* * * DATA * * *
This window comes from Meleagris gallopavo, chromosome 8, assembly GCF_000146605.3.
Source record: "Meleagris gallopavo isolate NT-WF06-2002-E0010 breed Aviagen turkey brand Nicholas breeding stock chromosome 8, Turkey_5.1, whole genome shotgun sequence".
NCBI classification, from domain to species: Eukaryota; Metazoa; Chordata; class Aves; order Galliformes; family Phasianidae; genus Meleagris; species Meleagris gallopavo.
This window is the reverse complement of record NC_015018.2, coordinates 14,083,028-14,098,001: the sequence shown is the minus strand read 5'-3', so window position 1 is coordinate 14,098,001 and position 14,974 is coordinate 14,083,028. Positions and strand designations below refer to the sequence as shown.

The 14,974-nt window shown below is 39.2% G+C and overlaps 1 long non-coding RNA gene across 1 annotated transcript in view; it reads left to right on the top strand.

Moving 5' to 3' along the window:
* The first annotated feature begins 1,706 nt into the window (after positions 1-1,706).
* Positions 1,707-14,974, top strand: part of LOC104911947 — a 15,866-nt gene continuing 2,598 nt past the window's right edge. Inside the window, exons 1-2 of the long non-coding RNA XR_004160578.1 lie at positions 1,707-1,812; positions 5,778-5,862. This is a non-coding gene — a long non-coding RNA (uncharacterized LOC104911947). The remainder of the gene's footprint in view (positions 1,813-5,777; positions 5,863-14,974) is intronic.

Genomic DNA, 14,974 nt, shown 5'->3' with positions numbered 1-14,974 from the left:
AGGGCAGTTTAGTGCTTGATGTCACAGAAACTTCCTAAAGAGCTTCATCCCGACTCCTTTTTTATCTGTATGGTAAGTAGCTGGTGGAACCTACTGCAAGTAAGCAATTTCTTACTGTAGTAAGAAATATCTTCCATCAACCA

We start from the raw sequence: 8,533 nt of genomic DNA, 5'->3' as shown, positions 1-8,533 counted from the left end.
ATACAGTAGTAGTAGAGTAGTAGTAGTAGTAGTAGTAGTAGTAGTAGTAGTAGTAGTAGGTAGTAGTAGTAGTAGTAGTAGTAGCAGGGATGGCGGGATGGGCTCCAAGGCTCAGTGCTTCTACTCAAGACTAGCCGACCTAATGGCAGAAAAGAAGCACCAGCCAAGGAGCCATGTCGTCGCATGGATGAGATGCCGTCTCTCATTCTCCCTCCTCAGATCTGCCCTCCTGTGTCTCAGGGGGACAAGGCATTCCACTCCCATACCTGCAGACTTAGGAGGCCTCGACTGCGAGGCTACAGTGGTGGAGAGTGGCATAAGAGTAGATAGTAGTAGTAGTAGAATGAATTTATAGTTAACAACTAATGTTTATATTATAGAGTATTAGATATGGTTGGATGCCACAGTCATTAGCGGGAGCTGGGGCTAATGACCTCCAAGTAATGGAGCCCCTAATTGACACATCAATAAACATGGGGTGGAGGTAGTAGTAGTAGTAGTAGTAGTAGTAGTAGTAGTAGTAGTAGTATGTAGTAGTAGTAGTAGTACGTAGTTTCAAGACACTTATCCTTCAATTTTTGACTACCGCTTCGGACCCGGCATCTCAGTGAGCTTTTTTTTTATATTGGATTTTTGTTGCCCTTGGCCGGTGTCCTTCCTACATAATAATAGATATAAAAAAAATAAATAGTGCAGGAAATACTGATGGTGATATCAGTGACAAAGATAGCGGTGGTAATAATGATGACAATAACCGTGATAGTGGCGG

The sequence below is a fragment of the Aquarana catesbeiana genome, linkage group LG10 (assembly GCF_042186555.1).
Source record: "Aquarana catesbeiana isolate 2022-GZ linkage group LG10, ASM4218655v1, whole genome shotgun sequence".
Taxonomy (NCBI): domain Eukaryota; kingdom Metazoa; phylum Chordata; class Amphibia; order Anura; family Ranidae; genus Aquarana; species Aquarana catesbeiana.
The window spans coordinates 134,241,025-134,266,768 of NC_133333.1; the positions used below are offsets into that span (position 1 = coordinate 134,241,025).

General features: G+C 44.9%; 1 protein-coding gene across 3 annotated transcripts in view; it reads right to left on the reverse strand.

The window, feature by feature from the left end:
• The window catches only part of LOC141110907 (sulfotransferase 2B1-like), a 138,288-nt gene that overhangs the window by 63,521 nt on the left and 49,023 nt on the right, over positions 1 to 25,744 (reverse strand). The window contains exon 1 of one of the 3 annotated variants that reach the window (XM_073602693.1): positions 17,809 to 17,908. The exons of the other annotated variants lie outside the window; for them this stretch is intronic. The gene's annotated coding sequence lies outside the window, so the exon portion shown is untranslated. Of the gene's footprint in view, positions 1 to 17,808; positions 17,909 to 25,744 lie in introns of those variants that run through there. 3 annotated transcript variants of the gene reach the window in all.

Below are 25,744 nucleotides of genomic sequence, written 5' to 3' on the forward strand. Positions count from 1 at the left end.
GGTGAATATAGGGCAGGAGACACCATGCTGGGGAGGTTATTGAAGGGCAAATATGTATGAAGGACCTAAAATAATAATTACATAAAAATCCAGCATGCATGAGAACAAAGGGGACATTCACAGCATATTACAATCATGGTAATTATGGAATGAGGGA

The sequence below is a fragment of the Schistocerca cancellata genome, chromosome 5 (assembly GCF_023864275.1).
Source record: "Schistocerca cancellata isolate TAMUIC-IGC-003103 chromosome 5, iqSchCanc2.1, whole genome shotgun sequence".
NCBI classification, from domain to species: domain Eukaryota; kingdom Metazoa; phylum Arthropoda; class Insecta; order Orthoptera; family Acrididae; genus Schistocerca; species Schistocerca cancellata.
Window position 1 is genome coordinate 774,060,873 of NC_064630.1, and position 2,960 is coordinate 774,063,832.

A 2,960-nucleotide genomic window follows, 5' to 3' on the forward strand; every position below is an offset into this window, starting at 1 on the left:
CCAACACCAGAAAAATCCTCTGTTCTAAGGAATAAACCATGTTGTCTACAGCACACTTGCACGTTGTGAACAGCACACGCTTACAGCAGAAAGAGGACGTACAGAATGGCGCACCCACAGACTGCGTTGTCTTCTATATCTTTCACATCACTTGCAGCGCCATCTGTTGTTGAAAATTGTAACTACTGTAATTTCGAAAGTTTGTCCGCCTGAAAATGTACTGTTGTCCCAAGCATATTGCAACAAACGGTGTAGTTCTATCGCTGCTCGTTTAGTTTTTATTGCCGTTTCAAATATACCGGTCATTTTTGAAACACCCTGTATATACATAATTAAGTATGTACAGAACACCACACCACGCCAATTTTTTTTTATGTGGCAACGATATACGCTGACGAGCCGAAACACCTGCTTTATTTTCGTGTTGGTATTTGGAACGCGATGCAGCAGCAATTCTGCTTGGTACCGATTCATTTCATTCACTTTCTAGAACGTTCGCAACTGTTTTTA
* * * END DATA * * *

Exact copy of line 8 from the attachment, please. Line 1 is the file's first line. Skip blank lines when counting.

* Positions 1,707-14,974, top strand: part of LOC104911947 — a 15,866-nt gene continuing 2,598 nt past the window's right edge. Inside the window, exons 1-2 of the long non-coding RNA XR_004160578.1 lie at positions 1,707-1,812; positions 5,778-5,862. This is a non-coding gene — a long non-coding RNA (uncharacterized LOC104911947). The remainder of the gene's footprint in view (positions 1,813-5,777; positions 5,863-14,974) is intronic.